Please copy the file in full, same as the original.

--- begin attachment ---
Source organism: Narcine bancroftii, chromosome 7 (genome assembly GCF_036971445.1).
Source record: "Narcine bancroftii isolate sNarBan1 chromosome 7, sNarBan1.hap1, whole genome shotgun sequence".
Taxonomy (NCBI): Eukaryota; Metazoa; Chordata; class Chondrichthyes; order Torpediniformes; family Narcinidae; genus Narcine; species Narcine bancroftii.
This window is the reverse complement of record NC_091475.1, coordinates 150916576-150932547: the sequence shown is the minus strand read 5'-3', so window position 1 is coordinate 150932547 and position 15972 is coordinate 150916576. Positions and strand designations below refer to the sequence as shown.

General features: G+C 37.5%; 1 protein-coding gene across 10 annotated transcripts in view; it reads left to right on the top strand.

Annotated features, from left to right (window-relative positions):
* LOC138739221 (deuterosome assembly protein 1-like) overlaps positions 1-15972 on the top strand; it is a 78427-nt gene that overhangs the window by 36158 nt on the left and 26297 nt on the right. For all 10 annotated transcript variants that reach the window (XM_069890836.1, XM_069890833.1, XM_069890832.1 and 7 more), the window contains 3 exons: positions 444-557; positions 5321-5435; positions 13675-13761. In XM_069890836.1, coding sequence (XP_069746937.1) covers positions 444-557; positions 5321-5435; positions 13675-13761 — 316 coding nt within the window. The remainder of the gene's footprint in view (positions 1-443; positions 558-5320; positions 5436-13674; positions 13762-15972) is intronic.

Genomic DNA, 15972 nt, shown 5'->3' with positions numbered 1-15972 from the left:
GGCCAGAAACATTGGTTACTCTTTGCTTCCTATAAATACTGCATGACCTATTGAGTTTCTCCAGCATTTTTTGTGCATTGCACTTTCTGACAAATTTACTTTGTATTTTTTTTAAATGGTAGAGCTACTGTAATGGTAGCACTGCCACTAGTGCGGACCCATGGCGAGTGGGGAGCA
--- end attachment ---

Source organism: Narcine bancroftii, chromosome 7 (genome assembly GCF_036971445.1).
Source record: "Narcine bancroftii isolate sNarBan1 chromosome 7, sNarBan1.hap1, whole genome shotgun sequence".
Taxonomy (NCBI): Eukaryota; Metazoa; Chordata; class Chondrichthyes; order Torpediniformes; family Narcinidae; genus Narcine; species Narcine bancroftii.
This window is the reverse complement of record NC_091475.1, coordinates 150916576-150932547: the sequence shown is the minus strand read 5'-3', so window position 1 is coordinate 150932547 and position 15972 is coordinate 150916576. Positions and strand designations below refer to the sequence as shown.

General features: G+C 37.5%; 1 protein-coding gene across 10 annotated transcripts in view; it reads left to right on the top strand.

Annotated features, from left to right (window-relative positions):
* LOC138739221 (deuterosome assembly protein 1-like) overlaps positions 1-15972 on the top strand; it is a 78427-nt gene that overhangs the window by 36158 nt on the left and 26297 nt on the right. For all 10 annotated transcript variants that reach the window (XM_069890836.1, XM_069890833.1, XM_069890832.1 and 7 more), the window contains 3 exons: positions 444-557; positions 5321-5435; positions 13675-13761. In XM_069890836.1, coding sequence (XP_069746937.1) covers positions 444-557; positions 5321-5435; positions 13675-13761 — 316 coding nt within the window. The remainder of the gene's footprint in view (positions 1-443; positions 558-5320; positions 5436-13674; positions 13762-15972) is intronic.

Genomic DNA, 15972 nt, shown 5'->3' with positions numbered 1-15972 from the left:
GGCCAGAAACATTGGTTACTCTTTGCTTCCTATAAATACTGCATGACCTATTGAGTTTCTCCAGCATTTTTTGTGCATTGCACTTTCTGACAAATTTACTTTGTATTTTTTTTAAATGGTAGAGCTACTGTAATGGTAGCACTGCCACTAGTGCGGACCCATGGCGAGTGGGGAGCA